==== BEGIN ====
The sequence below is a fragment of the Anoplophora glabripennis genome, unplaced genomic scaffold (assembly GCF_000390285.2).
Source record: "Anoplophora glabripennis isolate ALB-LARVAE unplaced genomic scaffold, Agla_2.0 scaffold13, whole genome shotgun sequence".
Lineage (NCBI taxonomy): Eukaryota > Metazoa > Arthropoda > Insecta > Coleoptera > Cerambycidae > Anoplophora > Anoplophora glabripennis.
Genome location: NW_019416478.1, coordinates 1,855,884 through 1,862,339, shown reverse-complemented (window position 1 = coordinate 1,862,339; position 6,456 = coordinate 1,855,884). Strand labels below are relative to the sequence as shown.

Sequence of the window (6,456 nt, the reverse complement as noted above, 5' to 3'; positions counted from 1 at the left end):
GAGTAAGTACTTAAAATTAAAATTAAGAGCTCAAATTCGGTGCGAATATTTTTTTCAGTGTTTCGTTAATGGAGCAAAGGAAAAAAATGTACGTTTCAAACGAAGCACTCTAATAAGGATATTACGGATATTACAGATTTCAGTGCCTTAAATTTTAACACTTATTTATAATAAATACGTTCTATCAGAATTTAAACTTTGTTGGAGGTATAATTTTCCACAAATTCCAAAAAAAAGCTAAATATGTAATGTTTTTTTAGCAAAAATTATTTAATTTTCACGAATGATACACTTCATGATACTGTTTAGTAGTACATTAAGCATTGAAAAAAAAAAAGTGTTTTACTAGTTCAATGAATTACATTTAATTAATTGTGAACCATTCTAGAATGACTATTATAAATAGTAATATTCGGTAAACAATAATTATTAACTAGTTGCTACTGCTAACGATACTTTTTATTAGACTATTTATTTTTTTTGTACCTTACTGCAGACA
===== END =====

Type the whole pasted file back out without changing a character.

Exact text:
The sequence below is a fragment of the Anoplophora glabripennis genome, unplaced genomic scaffold (assembly GCF_000390285.2).
Source record: "Anoplophora glabripennis isolate ALB-LARVAE unplaced genomic scaffold, Agla_2.0 scaffold13, whole genome shotgun sequence".
Lineage (NCBI taxonomy): Eukaryota > Metazoa > Arthropoda > Insecta > Coleoptera > Cerambycidae > Anoplophora > Anoplophora glabripennis.
Genome location: NW_019416478.1, coordinates 1,855,884 through 1,862,339, shown reverse-complemented (window position 1 = coordinate 1,862,339; position 6,456 = coordinate 1,855,884). Strand labels below are relative to the sequence as shown.

Sequence of the window (6,456 nt, the reverse complement as noted above, 5' to 3'; positions counted from 1 at the left end):
GAGTAAGTACTTAAAATTAAAATTAAGAGCTCAAATTCGGTGCGAATATTTTTTTCAGTGTTTCGTTAATGGAGCAAAGGAAAAAAATGTACGTTTCAAACGAAGCACTCTAATAAGGATATTACGGATATTACAGATTTCAGTGCCTTAAATTTTAACACTTATTTATAATAAATACGTTCTATCAGAATTTAAACTTTGTTGGAGGTATAATTTTCCACAAATTCCAAAAAAAAGCTAAATATGTAATGTTTTTTTAGCAAAAATTATTTAATTTTCACGAATGATACACTTCATGATACTGTTTAGTAGTACATTAAGCATTGAAAAAAAAAAAGTGTTTTACTAGTTCAATGAATTACATTTAATTAATTGTGAACCATTCTAGAATGACTATTATAAATAGTAATATTCGGTAAACAATAATTATTAACTAGTTGCTACTGCTAACGATACTTTTTATTAGACTATTTATTTTTTTTGTACCTTACTGCAGACA